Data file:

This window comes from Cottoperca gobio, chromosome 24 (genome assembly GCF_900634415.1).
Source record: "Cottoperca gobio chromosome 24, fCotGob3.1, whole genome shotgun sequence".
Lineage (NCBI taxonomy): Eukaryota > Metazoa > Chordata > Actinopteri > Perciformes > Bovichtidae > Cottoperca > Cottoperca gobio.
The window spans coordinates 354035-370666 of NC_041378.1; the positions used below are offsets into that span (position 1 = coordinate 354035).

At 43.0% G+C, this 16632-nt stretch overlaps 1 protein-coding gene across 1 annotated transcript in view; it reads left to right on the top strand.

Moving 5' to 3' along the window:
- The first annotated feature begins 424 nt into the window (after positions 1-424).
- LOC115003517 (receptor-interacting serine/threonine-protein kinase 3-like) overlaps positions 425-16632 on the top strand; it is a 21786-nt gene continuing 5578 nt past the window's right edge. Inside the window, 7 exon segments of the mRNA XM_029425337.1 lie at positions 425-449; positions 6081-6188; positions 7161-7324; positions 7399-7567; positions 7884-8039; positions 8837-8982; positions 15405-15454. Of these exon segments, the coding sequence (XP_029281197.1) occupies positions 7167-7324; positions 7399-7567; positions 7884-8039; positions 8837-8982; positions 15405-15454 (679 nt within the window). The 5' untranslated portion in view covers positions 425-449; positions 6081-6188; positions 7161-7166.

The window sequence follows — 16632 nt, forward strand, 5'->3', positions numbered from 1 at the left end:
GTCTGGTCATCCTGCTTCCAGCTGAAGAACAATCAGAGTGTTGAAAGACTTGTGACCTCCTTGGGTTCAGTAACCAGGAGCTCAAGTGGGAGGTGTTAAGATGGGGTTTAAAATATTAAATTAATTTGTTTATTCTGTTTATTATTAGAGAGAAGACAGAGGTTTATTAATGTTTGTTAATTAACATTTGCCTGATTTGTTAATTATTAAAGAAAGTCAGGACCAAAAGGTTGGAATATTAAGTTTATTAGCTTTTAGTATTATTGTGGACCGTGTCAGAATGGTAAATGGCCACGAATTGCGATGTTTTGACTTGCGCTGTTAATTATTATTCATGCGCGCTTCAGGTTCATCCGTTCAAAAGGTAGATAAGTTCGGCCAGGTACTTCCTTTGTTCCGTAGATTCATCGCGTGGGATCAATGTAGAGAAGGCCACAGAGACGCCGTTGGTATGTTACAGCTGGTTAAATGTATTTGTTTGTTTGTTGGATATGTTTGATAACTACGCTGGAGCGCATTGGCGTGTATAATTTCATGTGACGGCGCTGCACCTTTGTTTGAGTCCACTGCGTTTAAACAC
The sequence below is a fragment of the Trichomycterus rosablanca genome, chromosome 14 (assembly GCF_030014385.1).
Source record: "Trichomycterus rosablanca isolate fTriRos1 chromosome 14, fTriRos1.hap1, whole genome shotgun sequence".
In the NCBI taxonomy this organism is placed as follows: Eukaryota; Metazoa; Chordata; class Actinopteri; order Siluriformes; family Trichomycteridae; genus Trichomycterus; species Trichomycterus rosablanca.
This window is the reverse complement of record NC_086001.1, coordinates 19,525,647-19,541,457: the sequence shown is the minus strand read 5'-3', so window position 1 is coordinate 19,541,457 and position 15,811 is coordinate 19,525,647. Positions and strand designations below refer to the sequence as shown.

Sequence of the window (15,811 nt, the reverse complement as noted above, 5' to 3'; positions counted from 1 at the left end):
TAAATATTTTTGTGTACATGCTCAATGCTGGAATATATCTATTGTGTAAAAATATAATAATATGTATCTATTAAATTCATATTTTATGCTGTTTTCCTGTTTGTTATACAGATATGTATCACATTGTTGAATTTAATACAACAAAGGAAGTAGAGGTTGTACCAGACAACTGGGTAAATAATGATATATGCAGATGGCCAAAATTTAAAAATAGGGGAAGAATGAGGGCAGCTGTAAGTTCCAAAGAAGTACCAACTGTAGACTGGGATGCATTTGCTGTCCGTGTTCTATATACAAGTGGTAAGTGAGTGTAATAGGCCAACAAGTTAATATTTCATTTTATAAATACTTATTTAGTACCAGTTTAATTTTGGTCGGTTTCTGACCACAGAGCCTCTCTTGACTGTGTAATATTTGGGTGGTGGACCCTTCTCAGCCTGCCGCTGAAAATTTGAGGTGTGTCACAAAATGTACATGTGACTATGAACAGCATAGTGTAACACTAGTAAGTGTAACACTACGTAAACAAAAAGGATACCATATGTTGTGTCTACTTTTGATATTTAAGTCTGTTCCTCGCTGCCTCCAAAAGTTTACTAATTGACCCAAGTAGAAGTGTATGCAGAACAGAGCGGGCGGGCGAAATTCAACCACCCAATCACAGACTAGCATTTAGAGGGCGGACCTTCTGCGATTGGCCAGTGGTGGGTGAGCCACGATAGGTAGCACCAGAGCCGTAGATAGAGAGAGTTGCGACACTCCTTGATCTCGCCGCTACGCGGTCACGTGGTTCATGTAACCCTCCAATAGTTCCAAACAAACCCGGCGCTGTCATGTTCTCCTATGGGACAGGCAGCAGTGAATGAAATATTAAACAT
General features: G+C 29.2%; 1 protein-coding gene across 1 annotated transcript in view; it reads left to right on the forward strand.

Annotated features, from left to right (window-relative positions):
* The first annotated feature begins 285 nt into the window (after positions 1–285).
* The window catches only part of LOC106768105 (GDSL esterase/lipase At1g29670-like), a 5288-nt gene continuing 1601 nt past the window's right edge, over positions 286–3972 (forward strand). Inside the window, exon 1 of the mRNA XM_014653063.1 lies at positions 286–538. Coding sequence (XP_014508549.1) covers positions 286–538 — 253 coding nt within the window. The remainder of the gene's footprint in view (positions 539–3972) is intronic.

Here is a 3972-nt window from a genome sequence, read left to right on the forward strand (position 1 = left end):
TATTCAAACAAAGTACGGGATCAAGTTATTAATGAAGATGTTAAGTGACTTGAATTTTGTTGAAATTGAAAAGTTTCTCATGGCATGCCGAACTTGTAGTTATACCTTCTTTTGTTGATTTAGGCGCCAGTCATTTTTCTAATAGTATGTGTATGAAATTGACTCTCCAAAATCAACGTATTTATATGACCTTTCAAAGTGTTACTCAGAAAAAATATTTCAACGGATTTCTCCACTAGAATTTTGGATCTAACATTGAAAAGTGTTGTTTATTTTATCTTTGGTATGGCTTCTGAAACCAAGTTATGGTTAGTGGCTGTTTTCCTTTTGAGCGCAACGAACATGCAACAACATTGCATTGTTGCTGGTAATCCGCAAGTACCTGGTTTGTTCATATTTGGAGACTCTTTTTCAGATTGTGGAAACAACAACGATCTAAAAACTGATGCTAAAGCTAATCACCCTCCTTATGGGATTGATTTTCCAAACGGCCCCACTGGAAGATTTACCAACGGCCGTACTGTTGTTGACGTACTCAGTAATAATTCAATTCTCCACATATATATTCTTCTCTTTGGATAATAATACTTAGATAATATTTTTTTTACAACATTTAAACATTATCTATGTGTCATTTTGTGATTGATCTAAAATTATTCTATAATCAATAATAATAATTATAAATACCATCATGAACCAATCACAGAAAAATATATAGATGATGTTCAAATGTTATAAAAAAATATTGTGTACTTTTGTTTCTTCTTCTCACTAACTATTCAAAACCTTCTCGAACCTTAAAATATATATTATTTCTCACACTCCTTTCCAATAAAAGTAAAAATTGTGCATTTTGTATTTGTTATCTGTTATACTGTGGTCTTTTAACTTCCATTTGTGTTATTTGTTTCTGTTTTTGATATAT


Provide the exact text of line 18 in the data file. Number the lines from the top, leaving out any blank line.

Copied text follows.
Annotated features, from left to right (window-relative positions):